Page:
Nitrates III: Cardiovascular Effects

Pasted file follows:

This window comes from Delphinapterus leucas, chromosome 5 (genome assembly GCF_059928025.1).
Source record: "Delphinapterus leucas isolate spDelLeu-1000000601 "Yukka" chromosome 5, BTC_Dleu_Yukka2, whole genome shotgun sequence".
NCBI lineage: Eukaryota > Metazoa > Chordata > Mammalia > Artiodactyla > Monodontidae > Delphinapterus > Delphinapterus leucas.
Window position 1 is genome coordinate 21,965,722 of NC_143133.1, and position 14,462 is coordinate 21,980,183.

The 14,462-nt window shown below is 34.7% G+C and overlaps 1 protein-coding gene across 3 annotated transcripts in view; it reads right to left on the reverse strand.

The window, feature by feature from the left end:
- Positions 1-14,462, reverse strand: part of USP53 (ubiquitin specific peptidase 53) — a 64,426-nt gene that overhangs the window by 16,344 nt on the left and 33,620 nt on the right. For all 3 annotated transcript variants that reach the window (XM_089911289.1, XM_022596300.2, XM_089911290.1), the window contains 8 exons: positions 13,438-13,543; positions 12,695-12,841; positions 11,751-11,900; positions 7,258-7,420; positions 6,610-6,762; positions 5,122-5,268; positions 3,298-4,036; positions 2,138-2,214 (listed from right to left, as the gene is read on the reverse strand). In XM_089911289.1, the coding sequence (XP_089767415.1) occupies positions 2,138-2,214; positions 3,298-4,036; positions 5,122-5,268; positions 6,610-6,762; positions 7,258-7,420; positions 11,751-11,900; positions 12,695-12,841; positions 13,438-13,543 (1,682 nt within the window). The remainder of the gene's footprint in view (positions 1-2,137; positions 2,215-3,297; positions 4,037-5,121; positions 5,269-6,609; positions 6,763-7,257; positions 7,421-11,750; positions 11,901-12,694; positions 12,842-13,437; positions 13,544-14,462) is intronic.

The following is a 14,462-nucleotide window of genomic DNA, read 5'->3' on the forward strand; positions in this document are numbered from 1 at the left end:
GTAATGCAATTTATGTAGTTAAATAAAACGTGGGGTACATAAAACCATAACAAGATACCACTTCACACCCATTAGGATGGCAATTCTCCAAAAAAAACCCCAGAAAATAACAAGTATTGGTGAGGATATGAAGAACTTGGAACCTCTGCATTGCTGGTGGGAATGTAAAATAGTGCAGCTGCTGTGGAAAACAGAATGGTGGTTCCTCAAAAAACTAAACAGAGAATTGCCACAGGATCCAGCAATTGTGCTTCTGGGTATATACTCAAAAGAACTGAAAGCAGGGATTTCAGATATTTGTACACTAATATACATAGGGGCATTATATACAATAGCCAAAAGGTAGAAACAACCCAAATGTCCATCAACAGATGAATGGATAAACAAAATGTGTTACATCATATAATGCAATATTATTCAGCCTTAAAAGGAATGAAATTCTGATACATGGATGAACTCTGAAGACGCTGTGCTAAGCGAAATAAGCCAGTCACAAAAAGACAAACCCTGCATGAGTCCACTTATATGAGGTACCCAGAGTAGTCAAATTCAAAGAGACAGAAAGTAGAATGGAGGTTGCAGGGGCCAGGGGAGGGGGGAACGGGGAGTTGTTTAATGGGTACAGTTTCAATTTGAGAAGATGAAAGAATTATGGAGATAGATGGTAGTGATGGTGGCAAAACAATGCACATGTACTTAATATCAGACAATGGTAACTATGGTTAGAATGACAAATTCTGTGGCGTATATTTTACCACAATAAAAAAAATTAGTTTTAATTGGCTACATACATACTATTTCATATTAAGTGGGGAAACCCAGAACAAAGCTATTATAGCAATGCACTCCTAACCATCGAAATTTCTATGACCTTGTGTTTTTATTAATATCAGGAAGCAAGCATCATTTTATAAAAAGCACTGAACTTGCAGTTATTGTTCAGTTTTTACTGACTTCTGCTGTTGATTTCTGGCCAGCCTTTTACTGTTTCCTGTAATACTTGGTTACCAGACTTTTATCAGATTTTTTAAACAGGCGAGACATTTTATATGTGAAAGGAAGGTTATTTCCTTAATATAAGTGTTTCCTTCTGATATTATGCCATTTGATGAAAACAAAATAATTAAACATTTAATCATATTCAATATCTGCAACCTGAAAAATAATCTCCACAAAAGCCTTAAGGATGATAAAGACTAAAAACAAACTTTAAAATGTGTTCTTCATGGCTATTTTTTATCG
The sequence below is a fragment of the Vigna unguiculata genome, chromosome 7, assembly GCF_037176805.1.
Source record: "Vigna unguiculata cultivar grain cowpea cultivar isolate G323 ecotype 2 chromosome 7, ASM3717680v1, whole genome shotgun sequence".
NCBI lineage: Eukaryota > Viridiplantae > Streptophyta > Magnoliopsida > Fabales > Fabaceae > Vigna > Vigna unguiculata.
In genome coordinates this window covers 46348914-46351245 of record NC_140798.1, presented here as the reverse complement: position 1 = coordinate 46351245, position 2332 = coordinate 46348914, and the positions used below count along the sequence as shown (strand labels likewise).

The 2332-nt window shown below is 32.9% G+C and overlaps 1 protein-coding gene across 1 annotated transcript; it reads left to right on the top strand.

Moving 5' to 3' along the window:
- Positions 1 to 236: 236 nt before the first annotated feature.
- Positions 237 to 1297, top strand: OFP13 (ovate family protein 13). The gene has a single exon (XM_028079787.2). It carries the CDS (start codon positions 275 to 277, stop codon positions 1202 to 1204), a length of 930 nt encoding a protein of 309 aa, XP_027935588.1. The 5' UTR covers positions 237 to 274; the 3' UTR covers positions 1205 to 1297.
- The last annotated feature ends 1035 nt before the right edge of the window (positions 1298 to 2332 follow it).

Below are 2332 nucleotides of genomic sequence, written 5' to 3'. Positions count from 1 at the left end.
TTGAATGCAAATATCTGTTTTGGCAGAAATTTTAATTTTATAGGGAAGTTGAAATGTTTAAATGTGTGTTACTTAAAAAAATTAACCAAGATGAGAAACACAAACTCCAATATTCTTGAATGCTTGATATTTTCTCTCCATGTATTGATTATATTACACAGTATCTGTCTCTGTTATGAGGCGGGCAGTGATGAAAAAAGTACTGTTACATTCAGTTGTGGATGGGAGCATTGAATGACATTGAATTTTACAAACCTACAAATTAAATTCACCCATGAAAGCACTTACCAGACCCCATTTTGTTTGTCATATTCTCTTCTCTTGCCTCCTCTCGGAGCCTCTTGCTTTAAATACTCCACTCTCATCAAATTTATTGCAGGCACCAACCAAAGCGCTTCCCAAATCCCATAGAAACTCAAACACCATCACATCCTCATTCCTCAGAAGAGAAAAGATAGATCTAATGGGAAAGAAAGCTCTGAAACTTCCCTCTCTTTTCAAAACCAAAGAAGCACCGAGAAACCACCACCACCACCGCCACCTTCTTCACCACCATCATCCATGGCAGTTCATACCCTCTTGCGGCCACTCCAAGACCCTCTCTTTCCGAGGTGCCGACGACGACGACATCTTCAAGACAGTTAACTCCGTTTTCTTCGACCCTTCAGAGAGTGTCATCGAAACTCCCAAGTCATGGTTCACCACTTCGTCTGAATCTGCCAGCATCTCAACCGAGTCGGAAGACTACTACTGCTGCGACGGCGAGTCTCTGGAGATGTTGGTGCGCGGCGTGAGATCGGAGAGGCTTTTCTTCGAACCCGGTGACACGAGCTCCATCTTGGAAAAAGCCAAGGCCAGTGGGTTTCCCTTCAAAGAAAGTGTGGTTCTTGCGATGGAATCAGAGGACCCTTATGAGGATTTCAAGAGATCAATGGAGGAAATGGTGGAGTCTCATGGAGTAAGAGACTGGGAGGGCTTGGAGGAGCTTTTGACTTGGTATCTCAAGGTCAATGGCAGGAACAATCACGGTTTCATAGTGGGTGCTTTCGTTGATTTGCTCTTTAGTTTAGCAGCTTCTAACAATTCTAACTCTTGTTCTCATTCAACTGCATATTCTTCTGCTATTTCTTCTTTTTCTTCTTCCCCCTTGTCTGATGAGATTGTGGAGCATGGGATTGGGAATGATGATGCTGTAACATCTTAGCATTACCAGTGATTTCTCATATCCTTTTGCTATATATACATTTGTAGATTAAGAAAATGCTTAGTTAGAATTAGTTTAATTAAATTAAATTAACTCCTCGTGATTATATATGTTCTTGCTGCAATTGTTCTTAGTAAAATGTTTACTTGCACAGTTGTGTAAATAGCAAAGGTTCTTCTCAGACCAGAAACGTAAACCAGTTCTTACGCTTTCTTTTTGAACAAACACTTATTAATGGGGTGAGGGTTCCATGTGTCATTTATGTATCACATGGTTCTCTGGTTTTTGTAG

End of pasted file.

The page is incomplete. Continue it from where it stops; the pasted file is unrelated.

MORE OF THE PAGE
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Pharmacological and clinical research on nitrates continues to be of growing interest in many centers. This is surprising in view of the fact that their favorable effects in angina pectoris were described by Brunton and by Murrell in the Lancet more than 100 years ago. As expected, a host of new information has been collected since the two previous symposia on nitrates held in Stockholm in 1975 and Berlin in 1978. New insights were gained into the pharmacology, pharmacokinetics and pharmacodynamics of nitrates, as well as into their clinical effects in acute and chronic ischemic heart diseases and in severe congestive heart failure. Relatively little progress, however, was observed in research into the basic action of nitrates. Although most investigators agree that intracellular sequestration of calcium is probably the main mechanism by which nitrates lead to the reduction of vascular smooth muscle tone, the exact site of their action still remains undefined. In contrast, dose-dependent differences in venous and arteriolar tone have long been clearly established. Treatment was again in the main stream of discussion. The question of tolerance following long-term administration was discussed in depth and the term pseudotolerance was introduced to describe the adaptation of the body's circulatory system to chronic vasodilation. This is especially important in long term prophylactic antiischemic treatment in stable, as well as in unstable angina pectoris (i.e. during increased vasomotor tone - spasm).